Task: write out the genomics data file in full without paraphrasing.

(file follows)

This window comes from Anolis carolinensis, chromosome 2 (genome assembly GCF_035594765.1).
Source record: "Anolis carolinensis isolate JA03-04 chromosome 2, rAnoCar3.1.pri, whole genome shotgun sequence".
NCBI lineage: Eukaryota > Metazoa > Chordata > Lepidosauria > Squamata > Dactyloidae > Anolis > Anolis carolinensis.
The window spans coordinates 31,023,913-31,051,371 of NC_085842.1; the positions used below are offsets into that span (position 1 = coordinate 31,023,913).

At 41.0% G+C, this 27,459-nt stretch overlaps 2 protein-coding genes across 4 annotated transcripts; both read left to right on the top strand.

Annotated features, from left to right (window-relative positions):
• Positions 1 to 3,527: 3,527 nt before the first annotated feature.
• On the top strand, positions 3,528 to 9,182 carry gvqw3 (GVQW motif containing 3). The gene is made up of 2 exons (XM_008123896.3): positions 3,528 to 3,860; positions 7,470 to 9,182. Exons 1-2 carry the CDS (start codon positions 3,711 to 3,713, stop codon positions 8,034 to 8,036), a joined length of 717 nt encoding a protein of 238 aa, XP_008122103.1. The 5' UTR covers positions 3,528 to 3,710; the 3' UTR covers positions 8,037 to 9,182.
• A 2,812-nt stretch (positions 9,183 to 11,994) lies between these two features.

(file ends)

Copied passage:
This window comes from Anolis carolinensis, chromosome 2 (genome assembly GCF_035594765.1).
Source record: "Anolis carolinensis isolate JA03-04 chromosome 2, rAnoCar3.1.pri, whole genome shotgun sequence".
NCBI lineage: Eukaryota > Metazoa > Chordata > Lepidosauria > Squamata > Dactyloidae > Anolis > Anolis carolinensis.
The window spans coordinates 31,023,913-31,051,371 of NC_085842.1; the positions used below are offsets into that span (position 1 = coordinate 31,023,913).

At 41.0% G+C, this 27,459-nt stretch overlaps 2 protein-coding genes across 4 annotated transcripts; both read left to right on the top strand.

Annotated features, from left to right (window-relative positions):
• Positions 1 to 3,527: 3,527 nt before the first annotated feature.
• On the top strand, positions 3,528 to 9,182 carry gvqw3 (GVQW motif containing 3). The gene is made up of 2 exons (XM_008123896.3): positions 3,528 to 3,860; positions 7,470 to 9,182. Exons 1-2 carry the CDS (start codon positions 3,711 to 3,713, stop codon positions 8,034 to 8,036), a joined length of 717 nt encoding a protein of 238 aa, XP_008122103.1. The 5' UTR covers positions 3,528 to 3,710; the 3' UTR covers positions 8,037 to 9,182.
• A 2,812-nt stretch (positions 9,183 to 11,994) lies between these two features.